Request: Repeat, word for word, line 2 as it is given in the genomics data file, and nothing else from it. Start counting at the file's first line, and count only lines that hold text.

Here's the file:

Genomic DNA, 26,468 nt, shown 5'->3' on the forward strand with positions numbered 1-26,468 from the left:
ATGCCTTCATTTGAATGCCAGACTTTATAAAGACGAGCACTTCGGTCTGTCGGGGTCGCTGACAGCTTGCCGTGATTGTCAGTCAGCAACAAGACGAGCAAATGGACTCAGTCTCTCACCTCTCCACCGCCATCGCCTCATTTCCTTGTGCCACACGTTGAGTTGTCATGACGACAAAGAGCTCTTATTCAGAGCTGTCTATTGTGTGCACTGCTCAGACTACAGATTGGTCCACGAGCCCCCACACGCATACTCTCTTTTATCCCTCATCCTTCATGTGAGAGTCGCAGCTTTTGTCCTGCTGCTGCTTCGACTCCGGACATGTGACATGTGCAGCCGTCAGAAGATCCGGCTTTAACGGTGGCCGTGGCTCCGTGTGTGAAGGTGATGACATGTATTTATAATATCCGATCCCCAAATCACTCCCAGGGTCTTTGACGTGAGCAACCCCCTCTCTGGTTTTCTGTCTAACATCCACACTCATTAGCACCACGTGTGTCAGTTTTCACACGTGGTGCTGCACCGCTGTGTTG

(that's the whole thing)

ATGCCTTCATTTGAATGCCAGACTTTATAAAGACGAGCACTTCGGTCTGTCGGGGTCGCTGACAGCTTGCCGTGATTGTCAGTCAGCAACAAGACGAGCAAATGGACTCAGTCTCTCACCTCTCCACCGCCATCGCCTCATTTCCTTGTGCCACACGTTGAGTTGTCATGACGACAAAGAGCTCTTATTCAGAGCTGTCTATTGTGTGCACTGCTCAGACTACAGATTGGTCCACGAGCCCCCACACGCATACTCTCTTTTATCCCTCATCCTTCATGTGAGAGTCGCAGCTTTTGTCCTGCTGCTGCTTCGACTCCGGACATGTGACATGTGCAGCCGTCAGAAGATCCGGCTTTAACGGTGGCCGTGGCTCCGTGTGTGAAGGTGATGACATGTATTTATAATATCCGATCCCCAAATCACTCCCAGGGTCTTTGACGTGAGCAACCCCCTCTCTGGTTTTCTGTCTAACATCCACACTCATTAGCACCACGTGTGTCAGTTTTCACACGTGGTGCTGCACCGCTGTGTTG